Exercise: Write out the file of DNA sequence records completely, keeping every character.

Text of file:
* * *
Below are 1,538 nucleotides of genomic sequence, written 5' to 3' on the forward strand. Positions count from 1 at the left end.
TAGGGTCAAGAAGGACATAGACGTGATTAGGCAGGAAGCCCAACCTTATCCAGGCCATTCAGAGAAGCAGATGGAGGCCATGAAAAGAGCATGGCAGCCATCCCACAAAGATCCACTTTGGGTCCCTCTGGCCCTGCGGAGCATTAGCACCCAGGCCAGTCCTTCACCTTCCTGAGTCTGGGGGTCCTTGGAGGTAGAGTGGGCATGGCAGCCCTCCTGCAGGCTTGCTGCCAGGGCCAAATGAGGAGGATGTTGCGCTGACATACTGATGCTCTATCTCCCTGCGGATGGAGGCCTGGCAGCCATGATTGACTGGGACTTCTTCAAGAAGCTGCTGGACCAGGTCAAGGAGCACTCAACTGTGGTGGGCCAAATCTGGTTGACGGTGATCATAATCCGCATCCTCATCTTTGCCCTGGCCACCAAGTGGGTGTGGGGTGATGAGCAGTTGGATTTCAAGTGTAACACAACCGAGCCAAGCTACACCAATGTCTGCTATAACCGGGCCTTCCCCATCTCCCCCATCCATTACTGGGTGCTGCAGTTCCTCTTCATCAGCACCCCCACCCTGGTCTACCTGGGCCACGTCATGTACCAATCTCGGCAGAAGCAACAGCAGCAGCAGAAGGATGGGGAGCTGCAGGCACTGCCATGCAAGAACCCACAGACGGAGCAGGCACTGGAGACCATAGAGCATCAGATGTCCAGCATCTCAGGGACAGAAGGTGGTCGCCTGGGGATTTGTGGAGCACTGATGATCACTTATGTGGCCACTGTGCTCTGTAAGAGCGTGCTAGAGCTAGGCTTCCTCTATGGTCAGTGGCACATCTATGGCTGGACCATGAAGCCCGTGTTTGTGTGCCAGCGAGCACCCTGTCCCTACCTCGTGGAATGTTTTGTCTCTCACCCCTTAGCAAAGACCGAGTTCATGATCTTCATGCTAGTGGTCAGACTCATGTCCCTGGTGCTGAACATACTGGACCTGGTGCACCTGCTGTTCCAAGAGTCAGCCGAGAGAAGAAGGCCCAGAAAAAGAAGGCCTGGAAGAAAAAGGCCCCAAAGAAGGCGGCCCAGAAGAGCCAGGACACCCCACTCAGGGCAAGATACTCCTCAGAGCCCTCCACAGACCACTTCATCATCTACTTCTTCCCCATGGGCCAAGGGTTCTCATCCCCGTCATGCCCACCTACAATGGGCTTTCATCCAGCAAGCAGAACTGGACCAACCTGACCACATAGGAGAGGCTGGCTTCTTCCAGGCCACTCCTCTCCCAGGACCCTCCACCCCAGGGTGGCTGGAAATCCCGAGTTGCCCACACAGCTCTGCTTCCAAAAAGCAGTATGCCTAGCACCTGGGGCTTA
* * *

Below are 1,538 nucleotides of genomic sequence, written 5' to 3' on the forward strand. Positions count from 1 at the left end.
TAGGGTCAAGAAGGACATAGACGTGATTAGGCAGGAAGCCCAACCTTATCCAGGCCATTCAGAGAAGCAGATGGAGGCCATGAAAAGAGCATGGCAGCCATCCCACAAAGATCCACTTTGGGTCCCTCTGGCCCTGCGGAGCATTAGCACCCAGGCCAGTCCTTCACCTTCCTGAGTCTGGGGGTCCTTGGAGGTAGAGTGGGCATGGCAGCCCTCCTGCAGGCTTGCTGCCAGGGCCAAATGAGGAGGATGTTGCGCTGACATACTGATGCTCTATCTCCCTGCGGATGGAGGCCTGGCAGCCATGATTGACTGGGACTTCTTCAAGAAGCTGCTGGACCAGGTCAAGGAGCACTCAACTGTGGTGGGCCAAATCTGGTTGACGGTGATCATAATCCGCATCCTCATCTTTGCCCTGGCCACCAAGTGGGTGTGGGGTGATGAGCAGTTGGATTTCAAGTGTAACACAACCGAGCCAAGCTACACCAATGTCTGCTATAACCGGGCCTTCCCCATCTCCCCCATCCATTACTGGGTGCTGCAGTTCCTCTTCATCAGCACCCCCACCCTGGTCTACCTGGGCCACGTCATGTACCAATCTCGGCAGAAGCAACAGCAGCAGCAGAAGGATGGGGAGCTGCAGGCACTGCCATGCAAGAACCCACAGACGGAGCAGGCACTGGAGACCATAGAGCATCAGATGTCCAGCATCTCAGGGACAGAAGGTGGTCGCCTGGGGATTTGTGGAGCACTGATGATCACTTATGTGGCCACTGTGCTCTGTAAGAGCGTGCTAGAGCTAGGCTTCCTCTATGGTCAGTGGCACATCTATGGCTGGACCATGAAGCCCGTGTTTGTGTGCCAGCGAGCACCCTGTCCCTACCTCGTGGAATGTTTTGTCTCTCACCCCTTAGCAAAGACCGAGTTCATGATCTTCATGCTAGTGGTCAGACTCATGTCCCTGGTGCTGAACATACTGGACCTGGTGCACCTGCTGTTCCAAGAGTCAGCCGAGAGAAGAAGGCCCAGAAAAAGAAGGCCTGGAAGAAAAAGGCCCCAAAGAAGGCGGCCCAGAAGAGCCAGGACACCCCACTCAGGGCAAGATACTCCTCAGAGCCCTCCACAGACCACTTCATCATCTACTTCTTCCCCATGGGCCAAGGGTTCTCATCCCCGTCATGCCCACCTACAATGGGCTTTCATCCAGCAAGCAGAACTGGACCAACCTGACCACATAGGAGAGGCTGGCTTCTTCCAGGCCACTCCTCTCCCAGGACCCTCCACCCCAGGGTGGCTGGAAATCCCGAGTTGCCCACACAGCTCTGCTTCCAAAAAGCAGTATGCCTAGCACCTGGGGCTTA